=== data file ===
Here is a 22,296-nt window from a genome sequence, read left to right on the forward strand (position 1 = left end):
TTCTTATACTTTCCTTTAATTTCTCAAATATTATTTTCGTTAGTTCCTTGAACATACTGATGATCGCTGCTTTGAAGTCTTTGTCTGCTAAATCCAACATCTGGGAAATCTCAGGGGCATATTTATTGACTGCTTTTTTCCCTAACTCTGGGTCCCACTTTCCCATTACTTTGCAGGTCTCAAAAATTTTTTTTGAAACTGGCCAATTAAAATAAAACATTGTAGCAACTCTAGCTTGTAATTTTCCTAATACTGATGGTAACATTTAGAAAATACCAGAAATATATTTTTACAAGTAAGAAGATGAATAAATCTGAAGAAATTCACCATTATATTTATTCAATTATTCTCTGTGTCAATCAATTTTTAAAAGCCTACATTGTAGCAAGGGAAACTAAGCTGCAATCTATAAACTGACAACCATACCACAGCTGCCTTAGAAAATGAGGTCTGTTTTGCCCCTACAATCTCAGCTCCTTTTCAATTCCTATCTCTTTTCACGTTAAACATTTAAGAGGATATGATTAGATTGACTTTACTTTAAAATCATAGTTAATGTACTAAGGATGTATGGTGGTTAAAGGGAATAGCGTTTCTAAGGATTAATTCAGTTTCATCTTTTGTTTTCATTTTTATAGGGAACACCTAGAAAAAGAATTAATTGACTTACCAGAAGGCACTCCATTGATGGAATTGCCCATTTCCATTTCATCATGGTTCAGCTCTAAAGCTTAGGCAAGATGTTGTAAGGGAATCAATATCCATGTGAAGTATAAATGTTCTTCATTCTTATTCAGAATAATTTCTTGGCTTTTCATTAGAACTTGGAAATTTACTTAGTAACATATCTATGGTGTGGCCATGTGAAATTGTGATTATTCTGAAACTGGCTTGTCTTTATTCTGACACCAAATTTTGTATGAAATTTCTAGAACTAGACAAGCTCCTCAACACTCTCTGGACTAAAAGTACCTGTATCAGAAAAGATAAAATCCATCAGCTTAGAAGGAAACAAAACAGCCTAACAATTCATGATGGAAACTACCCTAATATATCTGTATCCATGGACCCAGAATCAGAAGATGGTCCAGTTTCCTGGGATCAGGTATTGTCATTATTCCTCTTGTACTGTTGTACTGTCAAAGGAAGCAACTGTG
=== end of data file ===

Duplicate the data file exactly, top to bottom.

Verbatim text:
Here is a 22,296-nt window from a genome sequence, read left to right on the forward strand (position 1 = left end):
TTCTTATACTTTCCTTTAATTTCTCAAATATTATTTTCGTTAGTTCCTTGAACATACTGATGATCGCTGCTTTGAAGTCTTTGTCTGCTAAATCCAACATCTGGGAAATCTCAGGGGCATATTTATTGACTGCTTTTTTCCCTAACTCTGGGTCCCACTTTCCCATTACTTTGCAGGTCTCAAAAATTTTTTTTGAAACTGGCCAATTAAAATAAAACATTGTAGCAACTCTAGCTTGTAATTTTCCTAATACTGATGGTAACATTTAGAAAATACCAGAAATATATTTTTACAAGTAAGAAGATGAATAAATCTGAAGAAATTCACCATTATATTTATTCAATTATTCTCTGTGTCAATCAATTTTTAAAAGCCTACATTGTAGCAAGGGAAACTAAGCTGCAATCTATAAACTGACAACCATACCACAGCTGCCTTAGAAAATGAGGTCTGTTTTGCCCCTACAATCTCAGCTCCTTTTCAATTCCTATCTCTTTTCACGTTAAACATTTAAGAGGATATGATTAGATTGACTTTACTTTAAAATCATAGTTAATGTACTAAGGATGTATGGTGGTTAAAGGGAATAGCGTTTCTAAGGATTAATTCAGTTTCATCTTTTGTTTTCATTTTTATAGGGAACACCTAGAAAAAGAATTAATTGACTTACCAGAAGGCACTCCATTGATGGAATTGCCCATTTCCATTTCATCATGGTTCAGCTCTAAAGCTTAGGCAAGATGTTGTAAGGGAATCAATATCCATGTGAAGTATAAATGTTCTTCATTCTTATTCAGAATAATTTCTTGGCTTTTCATTAGAACTTGGAAATTTACTTAGTAACATATCTATGGTGTGGCCATGTGAAATTGTGATTATTCTGAAACTGGCTTGTCTTTATTCTGACACCAAATTTTGTATGAAATTTCTAGAACTAGACAAGCTCCTCAACACTCTCTGGACTAAAAGTACCTGTATCAGAAAAGATAAAATCCATCAGCTTAGAAGGAAACAAAACAGCCTAACAATTCATGATGGAAACTACCCTAATATATCTGTATCCATGGACCCAGAATCAGAAGATGGTCCAGTTTCCTGGGATCAGGTATTGTCATTATTCCTCTTGTACTGTTGTACTGTCAAAGGAAGCAACTGTG